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Zubeldia laments missing Tour, Vuelta

Basque all-rounder Haimar Zubeldia suffered a double-blow last week when he found out he wouldn’t be going to either the Tour de France or the Vuelta a España. Zubeldia’s non-starter Tour status for RadioShack wasn’t a big surprise after he broke his hand during a fall at the Critérium du…

Basque all-rounder Haimar Zubeldia suffered a double-blow last week when he found out he wouldn’t be going to either the Tour de France or the Vuelta a España.

Zubeldia’s non-starter Tour status for RadioShack wasn’t a big surprise after he broke his hand during a fall at the Critérium du Dauphiné, but the bigger shock was when the squad was not invited to participate in the 2010 Vuelta.

“That was more bad news,” Zubeldia said Friday. “The Vuelta was the second big goal of the season. It’s a decision I don’t understand. Ever since I raced the Vuelta for the first time, this will be the first year that I haven’t raced in a grand tour. It’s too bad, but I will work to recover and do the best as I can in the races that remain for us.”

To the surprise of many, RadioShack was not invited to start the 2010 Vuelta, even though Zubeldia and Levi Leipheimer were going to lead an all-star unit into the Spanish tour.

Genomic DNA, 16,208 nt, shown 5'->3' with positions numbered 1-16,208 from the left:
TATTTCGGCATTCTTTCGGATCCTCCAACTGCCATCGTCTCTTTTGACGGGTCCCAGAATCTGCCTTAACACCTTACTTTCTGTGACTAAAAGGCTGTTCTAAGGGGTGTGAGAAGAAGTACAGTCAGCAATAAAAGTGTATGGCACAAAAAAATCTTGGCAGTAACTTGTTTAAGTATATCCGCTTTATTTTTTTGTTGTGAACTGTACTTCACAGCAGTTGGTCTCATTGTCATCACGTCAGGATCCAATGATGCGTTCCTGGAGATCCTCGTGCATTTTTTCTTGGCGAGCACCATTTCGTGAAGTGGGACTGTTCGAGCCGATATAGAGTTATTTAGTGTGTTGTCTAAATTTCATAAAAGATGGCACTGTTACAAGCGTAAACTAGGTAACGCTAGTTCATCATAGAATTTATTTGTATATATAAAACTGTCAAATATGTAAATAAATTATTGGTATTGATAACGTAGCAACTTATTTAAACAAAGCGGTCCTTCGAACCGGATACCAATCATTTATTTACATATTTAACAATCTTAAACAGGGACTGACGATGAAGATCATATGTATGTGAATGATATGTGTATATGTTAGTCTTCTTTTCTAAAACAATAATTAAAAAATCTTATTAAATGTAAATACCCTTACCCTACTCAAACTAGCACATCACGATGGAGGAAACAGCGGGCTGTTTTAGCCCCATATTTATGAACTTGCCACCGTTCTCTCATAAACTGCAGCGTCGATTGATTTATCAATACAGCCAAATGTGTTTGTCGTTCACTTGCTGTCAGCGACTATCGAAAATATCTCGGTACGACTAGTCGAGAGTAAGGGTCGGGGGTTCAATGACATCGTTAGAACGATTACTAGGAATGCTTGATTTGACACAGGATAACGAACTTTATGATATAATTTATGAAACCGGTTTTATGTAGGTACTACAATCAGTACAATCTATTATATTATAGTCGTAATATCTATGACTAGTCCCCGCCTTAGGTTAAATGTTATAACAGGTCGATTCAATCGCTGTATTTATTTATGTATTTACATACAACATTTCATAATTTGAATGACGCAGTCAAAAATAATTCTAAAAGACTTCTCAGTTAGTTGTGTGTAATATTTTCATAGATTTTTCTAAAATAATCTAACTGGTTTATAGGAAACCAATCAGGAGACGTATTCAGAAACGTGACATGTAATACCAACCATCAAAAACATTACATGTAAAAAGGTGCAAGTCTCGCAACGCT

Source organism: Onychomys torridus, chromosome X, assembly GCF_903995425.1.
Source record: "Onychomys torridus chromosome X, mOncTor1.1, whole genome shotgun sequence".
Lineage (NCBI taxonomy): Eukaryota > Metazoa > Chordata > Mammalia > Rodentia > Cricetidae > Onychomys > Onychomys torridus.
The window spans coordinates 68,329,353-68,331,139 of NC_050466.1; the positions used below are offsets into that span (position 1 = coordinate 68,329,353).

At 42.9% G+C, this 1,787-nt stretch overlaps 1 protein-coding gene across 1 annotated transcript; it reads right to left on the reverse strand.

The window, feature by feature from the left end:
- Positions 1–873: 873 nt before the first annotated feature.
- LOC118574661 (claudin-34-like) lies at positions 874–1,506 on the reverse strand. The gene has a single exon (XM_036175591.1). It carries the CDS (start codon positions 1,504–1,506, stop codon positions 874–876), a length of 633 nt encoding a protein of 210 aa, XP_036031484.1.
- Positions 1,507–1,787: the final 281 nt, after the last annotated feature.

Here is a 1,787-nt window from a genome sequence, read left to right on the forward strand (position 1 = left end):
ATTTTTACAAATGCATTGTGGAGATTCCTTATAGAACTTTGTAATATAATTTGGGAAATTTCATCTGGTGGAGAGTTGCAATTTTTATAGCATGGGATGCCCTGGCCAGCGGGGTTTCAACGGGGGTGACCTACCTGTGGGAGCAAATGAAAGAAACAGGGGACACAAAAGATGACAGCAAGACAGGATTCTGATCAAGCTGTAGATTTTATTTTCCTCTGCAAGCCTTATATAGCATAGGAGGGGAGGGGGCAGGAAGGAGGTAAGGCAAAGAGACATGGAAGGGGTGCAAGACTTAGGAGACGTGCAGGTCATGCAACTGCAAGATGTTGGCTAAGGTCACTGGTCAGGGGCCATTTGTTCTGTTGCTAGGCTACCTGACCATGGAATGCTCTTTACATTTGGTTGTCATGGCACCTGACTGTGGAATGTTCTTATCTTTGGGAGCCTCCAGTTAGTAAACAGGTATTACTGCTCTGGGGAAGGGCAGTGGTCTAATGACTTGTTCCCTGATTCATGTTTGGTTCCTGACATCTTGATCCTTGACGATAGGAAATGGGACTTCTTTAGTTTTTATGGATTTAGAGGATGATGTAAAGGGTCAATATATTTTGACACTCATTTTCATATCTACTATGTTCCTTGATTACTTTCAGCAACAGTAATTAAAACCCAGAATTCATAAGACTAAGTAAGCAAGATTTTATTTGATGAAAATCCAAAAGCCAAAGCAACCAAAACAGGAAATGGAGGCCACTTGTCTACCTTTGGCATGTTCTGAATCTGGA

That news came on the heels of what wasn’t a complete surprise that Zubeldia would not be ready to start the Tour. He crashed in stage 1 at the Dauphiné and underwent surgery for a broken radial bone in his right hand.

Despite no complications with the surgery, Zubeldia knew he wouldn’t be ready to handle the Tour, especially with the cobblestones awaiting in the first week.

“These are difficult moments for a rider, when you’ve prepared since the beginning of the season for your favorite race and then you cannot go due to a crash,” he said. “It was a hard blow. We began to count the days to the start of the Tour – there were 26. There just wasn’t enough time, but speaking with the team doctor, we decided to give it a try.”

Zubeldia was operated on the day after the crash in San Sebastián and doctors put three metal screws into his wrist. Despite the successful operation, there just wasn’t enough time to recover and train properly for the demands of the Tour.

“The team was supporting me and giving me tranquility, but the final decision was mine,” he said. “Last Friday, after 10 days from the operation, I rode an hour and a half, and I could tell my hand needed to be still to fully recover. The decision was made: I could not go to the Tour. I told the team and they understood my decision. It was a difficult decision to make, but I am at peace that I at least tried.”